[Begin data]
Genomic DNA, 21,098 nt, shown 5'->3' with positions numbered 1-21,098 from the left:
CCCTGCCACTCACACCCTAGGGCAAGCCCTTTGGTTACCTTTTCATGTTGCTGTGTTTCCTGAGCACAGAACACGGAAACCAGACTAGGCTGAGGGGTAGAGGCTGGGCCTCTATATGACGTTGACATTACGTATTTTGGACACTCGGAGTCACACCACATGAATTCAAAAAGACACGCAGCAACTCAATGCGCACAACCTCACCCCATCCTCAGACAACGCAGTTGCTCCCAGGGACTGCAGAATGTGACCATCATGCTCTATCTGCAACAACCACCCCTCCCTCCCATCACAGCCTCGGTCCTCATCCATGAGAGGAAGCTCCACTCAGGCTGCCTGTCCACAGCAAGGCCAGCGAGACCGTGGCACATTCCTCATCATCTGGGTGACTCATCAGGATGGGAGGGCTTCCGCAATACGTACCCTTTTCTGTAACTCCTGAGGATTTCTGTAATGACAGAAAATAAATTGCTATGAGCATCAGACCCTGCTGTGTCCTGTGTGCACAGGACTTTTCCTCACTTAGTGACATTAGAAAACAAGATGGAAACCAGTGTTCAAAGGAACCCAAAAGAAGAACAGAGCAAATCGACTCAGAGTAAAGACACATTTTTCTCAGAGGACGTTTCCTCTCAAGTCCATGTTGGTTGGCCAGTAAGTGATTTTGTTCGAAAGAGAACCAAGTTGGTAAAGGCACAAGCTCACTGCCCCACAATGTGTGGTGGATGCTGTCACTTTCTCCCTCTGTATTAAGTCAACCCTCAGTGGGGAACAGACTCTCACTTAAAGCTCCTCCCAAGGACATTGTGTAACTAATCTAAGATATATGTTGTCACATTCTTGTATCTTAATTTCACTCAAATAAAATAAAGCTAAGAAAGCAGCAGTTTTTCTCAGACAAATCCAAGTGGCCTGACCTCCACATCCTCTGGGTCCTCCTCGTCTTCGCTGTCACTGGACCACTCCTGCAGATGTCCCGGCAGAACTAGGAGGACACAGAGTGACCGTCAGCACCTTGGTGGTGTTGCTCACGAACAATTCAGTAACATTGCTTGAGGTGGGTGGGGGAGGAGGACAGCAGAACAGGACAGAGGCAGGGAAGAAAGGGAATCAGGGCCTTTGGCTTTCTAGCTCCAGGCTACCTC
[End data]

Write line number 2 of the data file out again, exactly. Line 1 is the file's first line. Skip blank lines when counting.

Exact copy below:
CCCTGCCACTCACACCCTAGGGCAAGCCCTTTGGTTACCTTTTCATGTTGCTGTGTTTCCTGAGCACAGAACACGGAAACCAGACTAGGCTGAGGGGTAGAGGCTGGGCCTCTATATGACGTTGACATTACGTATTTTGGACACTCGGAGTCACACCACATGAATTCAAAAAGACACGCAGCAACTCAATGCGCACAACCTCACCCCATCCTCAGACAACGCAGTTGCTCCCAGGGACTGCAGAATGTGACCATCATGCTCTATCTGCAACAACCACCCCTCCCTCCCATCACAGCCTCGGTCCTCATCCATGAGAGGAAGCTCCACTCAGGCTGCCTGTCCACAGCAAGGCCAGCGAGACCGTGGCACATTCCTCATCATCTGGGTGACTCATCAGGATGGGAGGGCTTCCGCAATACGTACCCTTTTCTGTAACTCCTGAGGATTTCTGTAATGACAGAAAATAAATTGCTATGAGCATCAGACCCTGCTGTGTCCTGTGTGCACAGGACTTTTCCTCACTTAGTGACATTAGAAAACAAGATGGAAACCAGTGTTCAAAGGAACCCAAAAGAAGAACAGAGCAAATCGACTCAGAGTAAAGACACATTTTTCTCAGAGGACGTTTCCTCTCAAGTCCATGTTGGTTGGCCAGTAAGTGATTTTGTTCGAAAGAGAACCAAGTTGGTAAAGGCACAAGCTCACTGCCCCACAATGTGTGGTGGATGCTGTCACTTTCTCCCTCTGTATTAAGTCAACCCTCAGTGGGGAACAGACTCTCACTTAAAGCTCCTCCCAAGGACATTGTGTAACTAATCTAAGATATATGTTGTCACATTCTTGTATCTTAATTTCACTCAAATAAAATAAAGCTAAGAAAGCAGCAGTTTTTCTCAGACAAATCCAAGTGGCCTGACCTCCACATCCTCTGGGTCCTCCTCGTCTTCGCTGTCACTGGACCACTCCTGCAGATGTCCCGGCAGAACTAGGAGGACACAGAGTGACCGTCAGCACCTTGGTGGTGTTGCTCACGAACAATTCAGTAACATTGCTTGAGGTGGGTGGGGGAGGAGGACAGCAGAACAGGACAGAGGCAGGGAAGAAAGGGAATCAGGGCCTTTGGCTTTCTAGCTCCAGGCTACCTC